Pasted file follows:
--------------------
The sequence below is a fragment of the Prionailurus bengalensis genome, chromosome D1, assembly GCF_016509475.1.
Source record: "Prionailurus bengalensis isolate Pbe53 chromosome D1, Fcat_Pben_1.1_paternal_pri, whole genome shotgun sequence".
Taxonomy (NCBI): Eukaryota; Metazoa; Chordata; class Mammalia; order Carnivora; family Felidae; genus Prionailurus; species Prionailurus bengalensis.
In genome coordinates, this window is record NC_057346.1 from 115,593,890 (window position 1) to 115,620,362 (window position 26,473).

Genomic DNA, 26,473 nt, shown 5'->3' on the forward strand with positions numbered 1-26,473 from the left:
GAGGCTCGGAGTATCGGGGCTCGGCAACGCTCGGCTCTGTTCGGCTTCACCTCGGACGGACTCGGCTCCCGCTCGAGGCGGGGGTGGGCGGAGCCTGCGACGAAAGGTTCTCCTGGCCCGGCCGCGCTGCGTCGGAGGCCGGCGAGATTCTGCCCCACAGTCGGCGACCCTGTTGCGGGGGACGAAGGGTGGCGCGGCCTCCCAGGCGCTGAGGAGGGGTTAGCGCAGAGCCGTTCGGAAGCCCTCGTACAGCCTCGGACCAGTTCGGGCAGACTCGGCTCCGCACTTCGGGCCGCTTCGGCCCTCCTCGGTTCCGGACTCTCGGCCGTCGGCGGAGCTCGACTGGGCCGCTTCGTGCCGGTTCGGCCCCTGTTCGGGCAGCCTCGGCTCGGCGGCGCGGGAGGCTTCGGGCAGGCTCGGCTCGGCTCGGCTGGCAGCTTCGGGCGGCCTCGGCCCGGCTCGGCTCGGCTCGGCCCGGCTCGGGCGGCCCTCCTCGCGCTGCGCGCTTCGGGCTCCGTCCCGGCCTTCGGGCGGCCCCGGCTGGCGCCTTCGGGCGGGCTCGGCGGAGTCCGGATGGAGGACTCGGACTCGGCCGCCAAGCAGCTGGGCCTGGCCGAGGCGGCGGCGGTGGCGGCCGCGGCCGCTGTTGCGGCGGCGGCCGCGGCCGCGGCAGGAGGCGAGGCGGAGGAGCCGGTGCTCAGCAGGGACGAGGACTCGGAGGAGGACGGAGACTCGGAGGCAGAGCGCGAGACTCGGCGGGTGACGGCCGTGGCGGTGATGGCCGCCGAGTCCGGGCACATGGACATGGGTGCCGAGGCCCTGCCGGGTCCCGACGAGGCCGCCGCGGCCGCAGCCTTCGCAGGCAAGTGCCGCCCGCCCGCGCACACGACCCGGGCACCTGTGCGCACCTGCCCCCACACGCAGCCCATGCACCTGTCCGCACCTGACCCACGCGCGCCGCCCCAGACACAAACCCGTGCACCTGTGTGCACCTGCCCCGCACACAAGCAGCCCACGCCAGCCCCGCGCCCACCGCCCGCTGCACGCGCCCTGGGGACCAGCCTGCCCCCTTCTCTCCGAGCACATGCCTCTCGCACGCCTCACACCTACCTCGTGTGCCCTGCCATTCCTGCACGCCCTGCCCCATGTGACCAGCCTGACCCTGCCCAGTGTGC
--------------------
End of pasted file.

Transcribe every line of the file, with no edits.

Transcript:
The sequence below is a fragment of the Prionailurus bengalensis genome, chromosome D1, assembly GCF_016509475.1.
Source record: "Prionailurus bengalensis isolate Pbe53 chromosome D1, Fcat_Pben_1.1_paternal_pri, whole genome shotgun sequence".
Taxonomy (NCBI): Eukaryota; Metazoa; Chordata; class Mammalia; order Carnivora; family Felidae; genus Prionailurus; species Prionailurus bengalensis.
In genome coordinates, this window is record NC_057346.1 from 115,593,890 (window position 1) to 115,620,362 (window position 26,473).

Genomic DNA, 26,473 nt, shown 5'->3' on the forward strand with positions numbered 1-26,473 from the left:
GAGGCTCGGAGTATCGGGGCTCGGCAACGCTCGGCTCTGTTCGGCTTCACCTCGGACGGACTCGGCTCCCGCTCGAGGCGGGGGTGGGCGGAGCCTGCGACGAAAGGTTCTCCTGGCCCGGCCGCGCTGCGTCGGAGGCCGGCGAGATTCTGCCCCACAGTCGGCGACCCTGTTGCGGGGGACGAAGGGTGGCGCGGCCTCCCAGGCGCTGAGGAGGGGTTAGCGCAGAGCCGTTCGGAAGCCCTCGTACAGCCTCGGACCAGTTCGGGCAGACTCGGCTCCGCACTTCGGGCCGCTTCGGCCCTCCTCGGTTCCGGACTCTCGGCCGTCGGCGGAGCTCGACTGGGCCGCTTCGTGCCGGTTCGGCCCCTGTTCGGGCAGCCTCGGCTCGGCGGCGCGGGAGGCTTCGGGCAGGCTCGGCTCGGCTCGGCTGGCAGCTTCGGGCGGCCTCGGCCCGGCTCGGCTCGGCTCGGCCCGGCTCGGGCGGCCCTCCTCGCGCTGCGCGCTTCGGGCTCCGTCCCGGCCTTCGGGCGGCCCCGGCTGGCGCCTTCGGGCGGGCTCGGCGGAGTCCGGATGGAGGACTCGGACTCGGCCGCCAAGCAGCTGGGCCTGGCCGAGGCGGCGGCGGTGGCGGCCGCGGCCGCTGTTGCGGCGGCGGCCGCGGCCGCGGCAGGAGGCGAGGCGGAGGAGCCGGTGCTCAGCAGGGACGAGGACTCGGAGGAGGACGGAGACTCGGAGGCAGAGCGCGAGACTCGGCGGGTGACGGCCGTGGCGGTGATGGCCGCCGAGTCCGGGCACATGGACATGGGTGCCGAGGCCCTGCCGGGTCCCGACGAGGCCGCCGCGGCCGCAGCCTTCGCAGGCAAGTGCCGCCCGCCCGCGCACACGACCCGGGCACCTGTGCGCACCTGCCCCCACACGCAGCCCATGCACCTGTCCGCACCTGACCCACGCGCGCCGCCCCAGACACAAACCCGTGCACCTGTGTGCACCTGCCCCGCACACAAGCAGCCCACGCCAGCCCCGCGCCCACCGCCCGCTGCACGCGCCCTGGGGACCAGCCTGCCCCCTTCTCTCCGAGCACATGCCTCTCGCACGCCTCACACCTACCTCGTGTGCCCTGCCATTCCTGCACGCCCTGCCCCATGTGACCAGCCTGACCCTGCCCAGTGTGC